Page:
|Dev: Destructive Creations|
|Pub: Destructive Creations|
|Release: June 3rd, 2015|
|Screen Resolution: 480p-1080p||Intense Violence, Blood and Gore, Strong Language|
The most interesting aspect of Hatred is, honestly, the destructible terrain. It’s kind of cool to be able to blow up walls and barricades in order to make new paths through a level. This actually does feel like you are causing chaos and mayhem, but has absolutely nothing to do with the murder that the game sold itself on. Actually, if it focused more on level layout and environmental destruction, and less on its own pseudo philosophical insanity monologues, this might have been a pretty compelling game.
Hatred’s main character, the Antagonist, is crazy. He is completely and utterly crazy, wanting to cleanse the world for some reason, and kill the innocent for some other reason. He constantly mutters to himself about the filth of the world, how worthless they are, how pathetic everything is. He never shuts up! It’s hard to take him seriously because his words have no coherence and the only thing the serve to do is let us know that he wants to kill everybody, which was already well established considering the point of the game is, “kill everybody.”
Hatred advertises itself as pure gaming pleasure, bereft of story or purpose. You aren’t supposed to care about the main character. You are supposed to lose yourself in the slaughter. But I can’t do that, not for any political or moral reason, but because the slaughter isn’t fun. It’s way too easy, doesn’t offer much variety, and never makes me feel like I am accomplishing anything. The mechanics produce no pleasure.
Instead, I think the violence itself is supposed to cause pleasure, like the act of slaughtering others is a reward in its own right. Except this too just doesn’t resonate with me. It’s not like the adrenaline rush you get from watching Kratos rip a cyclops’s eye out of its socket, the thrill of watching a Gears of War chainsaw execution, or the hilarity of watching a Mortal Kombat fatality. It’s just boring.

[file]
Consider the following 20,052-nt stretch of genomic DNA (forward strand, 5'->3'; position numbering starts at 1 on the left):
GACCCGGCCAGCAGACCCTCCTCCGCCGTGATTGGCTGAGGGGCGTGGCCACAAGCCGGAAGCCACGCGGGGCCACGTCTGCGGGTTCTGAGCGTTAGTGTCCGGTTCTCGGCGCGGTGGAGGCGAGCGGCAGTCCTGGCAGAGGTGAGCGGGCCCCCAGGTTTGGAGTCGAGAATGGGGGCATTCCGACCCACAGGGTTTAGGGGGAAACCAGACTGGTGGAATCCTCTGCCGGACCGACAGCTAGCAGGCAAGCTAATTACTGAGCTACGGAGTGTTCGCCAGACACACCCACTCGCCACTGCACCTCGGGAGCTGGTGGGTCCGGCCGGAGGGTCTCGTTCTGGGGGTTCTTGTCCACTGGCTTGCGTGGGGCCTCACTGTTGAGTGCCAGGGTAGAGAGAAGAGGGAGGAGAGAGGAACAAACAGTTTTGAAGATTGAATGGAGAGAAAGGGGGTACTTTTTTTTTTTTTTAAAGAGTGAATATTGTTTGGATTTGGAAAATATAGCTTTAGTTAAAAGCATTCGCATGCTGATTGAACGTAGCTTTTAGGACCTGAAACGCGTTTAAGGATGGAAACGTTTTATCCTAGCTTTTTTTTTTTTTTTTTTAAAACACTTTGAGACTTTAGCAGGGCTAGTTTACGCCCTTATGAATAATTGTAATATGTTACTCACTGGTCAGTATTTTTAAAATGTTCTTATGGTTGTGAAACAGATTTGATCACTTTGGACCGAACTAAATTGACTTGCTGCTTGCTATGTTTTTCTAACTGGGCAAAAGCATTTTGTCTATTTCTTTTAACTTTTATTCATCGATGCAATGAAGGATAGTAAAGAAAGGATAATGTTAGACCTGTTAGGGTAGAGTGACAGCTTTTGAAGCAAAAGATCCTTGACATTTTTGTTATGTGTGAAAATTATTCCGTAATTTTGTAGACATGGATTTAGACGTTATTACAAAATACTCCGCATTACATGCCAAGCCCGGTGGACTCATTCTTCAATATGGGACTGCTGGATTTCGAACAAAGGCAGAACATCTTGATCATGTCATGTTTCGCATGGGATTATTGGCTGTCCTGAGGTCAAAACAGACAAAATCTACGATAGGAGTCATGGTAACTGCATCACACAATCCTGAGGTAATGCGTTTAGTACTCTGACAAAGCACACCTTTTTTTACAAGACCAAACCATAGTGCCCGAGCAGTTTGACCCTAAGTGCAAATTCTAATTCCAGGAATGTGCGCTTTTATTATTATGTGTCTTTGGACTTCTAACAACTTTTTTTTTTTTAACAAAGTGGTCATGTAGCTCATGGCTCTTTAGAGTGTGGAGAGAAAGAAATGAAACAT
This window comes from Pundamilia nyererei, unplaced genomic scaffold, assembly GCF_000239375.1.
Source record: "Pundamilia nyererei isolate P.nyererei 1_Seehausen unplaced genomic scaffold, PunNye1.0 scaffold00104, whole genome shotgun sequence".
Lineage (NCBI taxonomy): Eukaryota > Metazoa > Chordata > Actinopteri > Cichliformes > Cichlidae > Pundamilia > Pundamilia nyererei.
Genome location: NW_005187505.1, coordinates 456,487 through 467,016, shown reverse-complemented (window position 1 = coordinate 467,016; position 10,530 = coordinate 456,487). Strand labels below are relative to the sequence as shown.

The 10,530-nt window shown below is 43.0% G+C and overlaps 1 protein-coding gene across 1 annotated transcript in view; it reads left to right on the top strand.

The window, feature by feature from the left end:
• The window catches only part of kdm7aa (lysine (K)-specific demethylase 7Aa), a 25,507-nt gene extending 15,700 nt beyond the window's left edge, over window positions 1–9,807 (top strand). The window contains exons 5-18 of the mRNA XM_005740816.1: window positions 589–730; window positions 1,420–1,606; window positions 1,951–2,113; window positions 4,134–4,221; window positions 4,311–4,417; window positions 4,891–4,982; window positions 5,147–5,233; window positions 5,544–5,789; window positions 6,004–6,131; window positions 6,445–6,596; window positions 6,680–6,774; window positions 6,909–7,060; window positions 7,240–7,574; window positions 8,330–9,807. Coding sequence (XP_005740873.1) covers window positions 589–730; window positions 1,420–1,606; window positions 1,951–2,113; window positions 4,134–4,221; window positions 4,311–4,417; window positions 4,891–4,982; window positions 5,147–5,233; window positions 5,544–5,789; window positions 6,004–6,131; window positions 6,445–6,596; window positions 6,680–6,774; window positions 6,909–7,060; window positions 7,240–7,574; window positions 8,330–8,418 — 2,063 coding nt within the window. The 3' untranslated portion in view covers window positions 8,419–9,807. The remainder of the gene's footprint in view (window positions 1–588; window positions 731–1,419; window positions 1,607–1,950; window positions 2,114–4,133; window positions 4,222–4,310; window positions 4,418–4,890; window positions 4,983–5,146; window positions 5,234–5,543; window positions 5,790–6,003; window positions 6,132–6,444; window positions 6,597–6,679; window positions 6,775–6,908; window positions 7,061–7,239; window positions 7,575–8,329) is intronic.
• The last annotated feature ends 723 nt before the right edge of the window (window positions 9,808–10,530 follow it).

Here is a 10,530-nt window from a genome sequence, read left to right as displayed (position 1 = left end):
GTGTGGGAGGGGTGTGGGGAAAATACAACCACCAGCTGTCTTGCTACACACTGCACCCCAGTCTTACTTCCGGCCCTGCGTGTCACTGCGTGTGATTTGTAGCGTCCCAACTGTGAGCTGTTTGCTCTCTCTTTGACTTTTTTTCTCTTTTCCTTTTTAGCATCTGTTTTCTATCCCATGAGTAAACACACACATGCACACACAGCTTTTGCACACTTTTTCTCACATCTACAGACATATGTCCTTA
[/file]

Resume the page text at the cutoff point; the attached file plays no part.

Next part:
I’m not earning any of these kills and I don’t know who I’m killing, so I can’t experience a thrill for story reasons. I’m assuming this game was supposed to appeal to the sort of people who would draw pictures of their teachers getting mauled by tigers in their notebooks in high school, but I was one of those people, and there was more story to that drawing than there is to Hatred. I really didn’t like my teacher!
Don’t get me wrong, Hatred isn’t a terrible game. It plays just fine. The controls are tight. The graphics are actually quite good. The black and white aesthetic is pleasing and fits the tone. It suffers from some bugs and freezes, but even so, for twenty dollars it’s a halfway decent deal. There are a lot of worse dual stick shooters out there, but there are a lot of better ones too.
And that is Hatred’s biggest problem. It’s just unremarkable, which is disappointing after all the remarks we all made about it. It’s just a game. It’s mediocre. It’s run of the mill. It’s another indie game that uses another established formula to give us a few hours of repetitive gameplay that may or may not be to your liking. It doesn’t do anything grand and innovative, but it also doesn’t do anything wrong or heinous outside of its own overhyped controversy.
It’s not more violent than what we have seen before.
It’s not making a statement.
It’s just an average game, which I think is the last thing Hatred wanted to be.
Angelo M. D’Argenio
Senior Contributing Writer
Date: June 3rd, 2015